WIPO Arbitration and Mediation Center
ADMINISTRATIVE PANEL DECISION
LEGO Juris A/S v. Above.com Domain Privacy / Siripong Soonklang
Case No. D2013-1795
1. The Parties
The Complainant is LEGO Juris A/S, of Billund, Denmark, represented by CSC Digital Brand Services AB, Sweden.
The Respondent is Above.com Domain Privacy, of Beaumaris Australia / Siripong Soonklang of Pakkret, Thailand.
2. The Domain Name and Registrar
The disputed domain name <legoground.com> is registered with PDR Ltd. d/b/a PublicDomainRegistry.com (the “Registrar”).
3. Procedural History
The Complaint was filed with the WIPO Arbitration and Mediation Center (the “Center”) on October 21, 2013. On October 21, 2013, the Center transmitted by email to the Registrar a request for registrar verification in connection with the disputed domain name. On October 23, 2013 the Registrar transmitted by email to the Center its verification response disclosing registrant and contact information for the disputed domain name which differed from the named Respondent and contact information in the Complaint. The Center sent an email communication to the Complainant on October 23, 2013 providing the registrant and contact information disclosed by the Registrar, and inviting the Complainant to submit an amendment to the Complaint. The Complainant filed an amendment to the Complaint on October 24, 2013.
The Center verified that the Complaint together with the amendment to the Complaint satisfied the formal requirements of the Uniform Domain Name Dispute Resolution Policy (the “Policy” or “UDRP”), the Rules for Uniform Domain Name Dispute Resolution Policy (the “Rules”), and the WIPO Supplemental Rules for Uniform Domain Name Dispute Resolution Policy (the “Supplemental Rules”).
In accordance with the Rules, paragraphs 2(a) and 4(a), the Center formally notified the Respondent of the Complaint, and the proceedings commenced on October 25, 2013. In accordance with the Rules, paragraph 5(a), the due date for Response was November 14, 2013. The Respondent did not submit any response. Accordingly, the Center notified the Respondent’s default on November 15, 2013.
The Center appointed Kaya Köklü as the sole panelist in this matter on November 20, 2013. The Panel finds that it was properly constituted. The Panel has submitted the Statement of Acceptance and Declaration of Impartiality and Independence, as required by the Center to ensure compliance with the Rules, paragraph 7.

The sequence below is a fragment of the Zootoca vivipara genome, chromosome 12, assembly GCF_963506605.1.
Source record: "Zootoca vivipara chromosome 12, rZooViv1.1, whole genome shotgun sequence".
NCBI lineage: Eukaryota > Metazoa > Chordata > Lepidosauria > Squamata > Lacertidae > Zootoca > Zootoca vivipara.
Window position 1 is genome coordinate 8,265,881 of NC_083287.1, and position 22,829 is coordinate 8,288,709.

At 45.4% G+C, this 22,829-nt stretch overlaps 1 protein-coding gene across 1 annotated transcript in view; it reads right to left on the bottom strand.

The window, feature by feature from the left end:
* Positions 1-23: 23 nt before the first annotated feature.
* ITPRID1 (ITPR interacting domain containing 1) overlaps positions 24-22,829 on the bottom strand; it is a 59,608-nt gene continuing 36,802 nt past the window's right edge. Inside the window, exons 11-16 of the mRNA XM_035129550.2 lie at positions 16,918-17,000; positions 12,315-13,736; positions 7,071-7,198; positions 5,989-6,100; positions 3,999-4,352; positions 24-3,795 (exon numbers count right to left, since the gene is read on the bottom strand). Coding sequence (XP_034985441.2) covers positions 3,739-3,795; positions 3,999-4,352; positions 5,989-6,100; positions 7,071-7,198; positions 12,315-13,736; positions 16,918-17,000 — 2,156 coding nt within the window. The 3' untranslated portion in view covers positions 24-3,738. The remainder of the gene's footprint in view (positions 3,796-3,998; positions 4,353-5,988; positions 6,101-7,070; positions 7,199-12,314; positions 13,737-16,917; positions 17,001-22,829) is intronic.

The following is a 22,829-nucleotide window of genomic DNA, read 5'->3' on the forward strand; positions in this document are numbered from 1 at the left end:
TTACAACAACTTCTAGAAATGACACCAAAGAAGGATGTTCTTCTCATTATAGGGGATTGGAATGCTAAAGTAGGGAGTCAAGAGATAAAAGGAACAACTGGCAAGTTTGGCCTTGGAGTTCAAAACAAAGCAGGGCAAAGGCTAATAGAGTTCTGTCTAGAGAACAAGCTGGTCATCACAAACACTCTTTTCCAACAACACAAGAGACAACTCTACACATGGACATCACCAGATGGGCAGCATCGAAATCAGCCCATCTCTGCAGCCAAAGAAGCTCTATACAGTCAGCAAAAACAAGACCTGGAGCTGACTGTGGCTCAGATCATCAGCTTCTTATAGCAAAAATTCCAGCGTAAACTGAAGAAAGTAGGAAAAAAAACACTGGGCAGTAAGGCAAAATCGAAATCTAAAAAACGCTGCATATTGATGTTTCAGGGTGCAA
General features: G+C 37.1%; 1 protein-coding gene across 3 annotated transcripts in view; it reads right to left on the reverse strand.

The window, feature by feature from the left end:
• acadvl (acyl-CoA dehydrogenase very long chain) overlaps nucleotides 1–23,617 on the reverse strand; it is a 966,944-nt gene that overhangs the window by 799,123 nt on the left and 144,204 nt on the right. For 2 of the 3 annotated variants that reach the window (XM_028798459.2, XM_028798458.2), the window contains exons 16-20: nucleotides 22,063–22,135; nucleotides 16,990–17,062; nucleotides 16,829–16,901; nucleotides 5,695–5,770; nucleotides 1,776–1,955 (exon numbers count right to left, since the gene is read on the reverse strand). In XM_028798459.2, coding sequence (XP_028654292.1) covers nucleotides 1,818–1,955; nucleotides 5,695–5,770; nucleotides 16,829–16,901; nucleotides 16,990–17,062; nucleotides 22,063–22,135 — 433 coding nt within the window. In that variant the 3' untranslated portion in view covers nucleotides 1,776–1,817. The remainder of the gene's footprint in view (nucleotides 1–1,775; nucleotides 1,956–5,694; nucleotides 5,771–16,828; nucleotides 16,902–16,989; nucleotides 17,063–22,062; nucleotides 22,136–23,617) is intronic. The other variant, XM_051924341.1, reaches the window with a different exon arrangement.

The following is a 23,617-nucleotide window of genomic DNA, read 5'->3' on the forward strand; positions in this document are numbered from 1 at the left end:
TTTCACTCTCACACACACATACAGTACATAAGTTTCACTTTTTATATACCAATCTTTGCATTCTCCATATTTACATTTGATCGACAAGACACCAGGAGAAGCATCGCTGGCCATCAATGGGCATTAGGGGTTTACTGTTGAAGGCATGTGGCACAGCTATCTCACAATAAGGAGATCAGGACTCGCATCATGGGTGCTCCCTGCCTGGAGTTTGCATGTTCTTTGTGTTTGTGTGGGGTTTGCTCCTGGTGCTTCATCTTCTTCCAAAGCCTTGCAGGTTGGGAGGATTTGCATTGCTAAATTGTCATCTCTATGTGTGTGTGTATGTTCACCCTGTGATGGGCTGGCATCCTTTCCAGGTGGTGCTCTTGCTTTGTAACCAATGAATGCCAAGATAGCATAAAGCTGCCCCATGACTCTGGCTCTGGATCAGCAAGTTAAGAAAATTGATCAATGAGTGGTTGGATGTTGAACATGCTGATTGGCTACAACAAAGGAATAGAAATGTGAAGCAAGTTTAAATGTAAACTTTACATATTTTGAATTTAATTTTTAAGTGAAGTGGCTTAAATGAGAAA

In accordance with the Rules, paragraph 11(a), and since the parties have not agreed otherwise, the Panel finds that the language of the administrative proceedings is the language of the Registration Agreement (i.e. English).
4. Factual Background
The Complainant is the owner of the famous LEGO trademark commonly known in relation to construction toys. The Complainant has subsidiaries and branches throughout the world and its products are sold in more than 130 countries.
The LEGO trademark is protected in many jurisdictions worldwide, e.g. in the European Union (registration no. 000039800 of 1996), Australia (no. B129.258 of 1960), Canada, (no. 106.457 of 1957), Denmark (no. 604-1954 of 1954), China (no. 75.682 of 1976), Japan (no. 520.470 of 1958) and the United States of America (no. 1,018,875 of 1975).
The Complainant additionally owns more than 1,000 domain names containing the trademark LEGO. The Complainant operates its main website at <lego.com>.
The disputed domain name was created on August 23, 2013.
According to the current WhoIs record, the Respondent appears to be in individual from Thailand.
As evidenced by the Complainant, the disputed domain name was used to direct visitors to a website linked to Amazon.com where various products of the Complainant’s competitors were offered for sale. At the time of the Decision, the disputed domain name was not actively used anymore.
According to the provided documents in the case file, the Complainant tried to contact the Respondent on October 1, 2013 through a cease and desist letter requesting a voluntary transfer of the disputed domain name. However, the Respondent did not reply.
5. Parties’ Contentions
The Complainant requests the transfer of the disputed domain name.